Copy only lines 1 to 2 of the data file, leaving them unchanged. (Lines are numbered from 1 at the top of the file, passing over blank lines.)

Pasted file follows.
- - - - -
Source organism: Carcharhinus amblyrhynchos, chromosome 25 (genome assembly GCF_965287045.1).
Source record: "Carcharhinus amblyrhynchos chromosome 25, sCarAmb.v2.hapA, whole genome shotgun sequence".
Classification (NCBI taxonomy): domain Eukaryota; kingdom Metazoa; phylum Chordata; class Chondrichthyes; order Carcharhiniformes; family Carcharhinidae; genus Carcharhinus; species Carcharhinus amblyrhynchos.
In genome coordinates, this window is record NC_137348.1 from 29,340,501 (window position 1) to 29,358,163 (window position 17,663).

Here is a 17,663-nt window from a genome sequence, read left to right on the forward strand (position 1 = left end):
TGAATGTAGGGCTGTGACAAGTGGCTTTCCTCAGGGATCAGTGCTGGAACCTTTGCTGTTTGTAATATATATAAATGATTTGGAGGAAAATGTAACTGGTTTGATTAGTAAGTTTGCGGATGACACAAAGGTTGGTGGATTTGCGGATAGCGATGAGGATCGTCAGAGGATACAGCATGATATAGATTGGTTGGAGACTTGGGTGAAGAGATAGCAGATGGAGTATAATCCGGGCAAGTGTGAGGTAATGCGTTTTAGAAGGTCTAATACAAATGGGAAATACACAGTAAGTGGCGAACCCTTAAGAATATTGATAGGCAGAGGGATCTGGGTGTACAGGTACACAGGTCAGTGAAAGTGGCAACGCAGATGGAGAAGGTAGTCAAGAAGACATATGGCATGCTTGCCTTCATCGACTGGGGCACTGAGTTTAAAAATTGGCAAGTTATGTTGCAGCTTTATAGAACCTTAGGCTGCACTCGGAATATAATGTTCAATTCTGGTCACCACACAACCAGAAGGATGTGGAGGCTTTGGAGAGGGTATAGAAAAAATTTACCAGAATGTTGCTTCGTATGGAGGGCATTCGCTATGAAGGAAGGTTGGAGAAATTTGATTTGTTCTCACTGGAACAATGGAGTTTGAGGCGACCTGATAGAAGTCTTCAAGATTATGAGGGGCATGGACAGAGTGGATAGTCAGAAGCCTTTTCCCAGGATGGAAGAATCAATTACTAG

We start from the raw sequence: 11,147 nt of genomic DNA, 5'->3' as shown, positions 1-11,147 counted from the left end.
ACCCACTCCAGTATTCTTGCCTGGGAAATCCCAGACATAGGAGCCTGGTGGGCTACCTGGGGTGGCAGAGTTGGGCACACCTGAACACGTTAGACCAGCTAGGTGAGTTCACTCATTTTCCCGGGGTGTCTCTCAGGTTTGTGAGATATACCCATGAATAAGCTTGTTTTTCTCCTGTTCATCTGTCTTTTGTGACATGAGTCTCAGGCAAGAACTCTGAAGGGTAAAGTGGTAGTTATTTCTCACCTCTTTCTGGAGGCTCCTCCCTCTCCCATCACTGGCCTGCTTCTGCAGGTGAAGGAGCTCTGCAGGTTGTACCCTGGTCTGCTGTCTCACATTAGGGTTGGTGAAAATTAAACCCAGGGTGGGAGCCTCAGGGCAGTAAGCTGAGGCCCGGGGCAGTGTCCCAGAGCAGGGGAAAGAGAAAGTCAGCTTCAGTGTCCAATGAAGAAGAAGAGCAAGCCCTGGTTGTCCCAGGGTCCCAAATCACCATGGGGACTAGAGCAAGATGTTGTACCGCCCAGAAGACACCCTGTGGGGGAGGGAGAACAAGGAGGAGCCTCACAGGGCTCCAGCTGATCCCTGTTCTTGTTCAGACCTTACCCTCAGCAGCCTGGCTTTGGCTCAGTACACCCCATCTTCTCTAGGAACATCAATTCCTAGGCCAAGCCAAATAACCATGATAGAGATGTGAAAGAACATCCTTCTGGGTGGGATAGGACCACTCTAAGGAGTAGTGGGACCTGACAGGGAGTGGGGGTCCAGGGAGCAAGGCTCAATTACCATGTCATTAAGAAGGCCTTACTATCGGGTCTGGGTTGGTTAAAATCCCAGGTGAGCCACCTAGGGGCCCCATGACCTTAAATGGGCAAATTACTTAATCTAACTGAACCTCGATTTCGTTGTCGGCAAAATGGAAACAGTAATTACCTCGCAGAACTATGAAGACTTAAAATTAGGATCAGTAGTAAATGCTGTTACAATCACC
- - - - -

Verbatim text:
Source organism: Carcharhinus amblyrhynchos, chromosome 25 (genome assembly GCF_965287045.1).
Source record: "Carcharhinus amblyrhynchos chromosome 25, sCarAmb.v2.hapA, whole genome shotgun sequence".